In a potentially significant ruling, a three judge panel of the Ninth Circuit ruled Tuesday “that an employer violates § 7 and § 8 of the National Labor Relations Act [“NLRA”] by requiring employees to sign an agreement precluding them from bringing, in any forum, a concerted legal claim regarding wages, hours, and terms of conditions of employment. The panel held that Ernst & Young interfered with the employees’ right to engage in concerted activity under the National Labor Relations Act by requiring the employees to resolve all of their legal claims in ‘separate proceedings.’ The panel concluded that the ‘separate proceedings’ terms in the Ernst & Young contracts could not be enforced.”
The decision essentially adopts the reasoning by the National Labor Relations Board (“NLRB”) in D.R. Horton, Inc., 357 NLRB No. 184 (2012) and subsequent NLRB decisions (such as Murphy Oil USA, Inc., 361 NLRB No. 72 (2014)). In D.R. Horton, the NLRB held that mandatory arbitration agreements which required employees to waive the right to bring class or collective actions violated the NLRA. Murphy Oil USA invalidated a similar agreement, and concluded that the “reasoning and result” in Horton were correct.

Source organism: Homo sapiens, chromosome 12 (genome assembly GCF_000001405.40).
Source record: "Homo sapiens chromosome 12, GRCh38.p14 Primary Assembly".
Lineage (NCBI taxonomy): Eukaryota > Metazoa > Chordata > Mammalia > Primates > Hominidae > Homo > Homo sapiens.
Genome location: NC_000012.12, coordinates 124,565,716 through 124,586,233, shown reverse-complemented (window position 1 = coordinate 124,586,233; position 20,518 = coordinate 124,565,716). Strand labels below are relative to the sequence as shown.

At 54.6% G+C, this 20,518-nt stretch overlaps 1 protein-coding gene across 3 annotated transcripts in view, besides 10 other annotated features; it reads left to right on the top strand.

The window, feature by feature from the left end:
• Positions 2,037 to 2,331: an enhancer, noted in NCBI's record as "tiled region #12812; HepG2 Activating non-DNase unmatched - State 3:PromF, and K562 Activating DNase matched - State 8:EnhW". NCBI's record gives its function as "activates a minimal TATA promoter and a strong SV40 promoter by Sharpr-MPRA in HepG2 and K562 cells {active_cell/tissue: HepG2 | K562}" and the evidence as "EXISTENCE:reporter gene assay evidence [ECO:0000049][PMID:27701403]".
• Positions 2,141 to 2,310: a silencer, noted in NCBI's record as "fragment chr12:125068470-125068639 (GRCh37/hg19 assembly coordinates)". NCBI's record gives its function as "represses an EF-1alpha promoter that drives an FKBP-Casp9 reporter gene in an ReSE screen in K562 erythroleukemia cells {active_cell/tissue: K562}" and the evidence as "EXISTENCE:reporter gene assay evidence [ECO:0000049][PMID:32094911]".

The reasoning in D.R. Horton, however, has been widely criticized by federal district courts and many Circuit Courts of Appeals, including the Second, Fifth, and Eighth Circuits. The Ninth Circuit’s decision puts it in the minority of courts (along with the Seventh Circuit), that agree with the reasoning in D.R. Horton. The circuit split sets the stage for the issue to be considered by the Supreme Court.
Nonetheless, the decision, unless and until an en banc rehearing is granted by Ninth Circuit or review is granted by the United States Supreme Court, means that class action waivers in mandatory employment arbitration agreements will not be enforced by federal district courts in the Ninth Circuit. We will continue to monitor this development, but in the meantime, employers should work closely with their counsel in drafting, and possibly revising, their arbitration agreements.
The opinion in Morris v. Ernst & Young, LLP can be found here.
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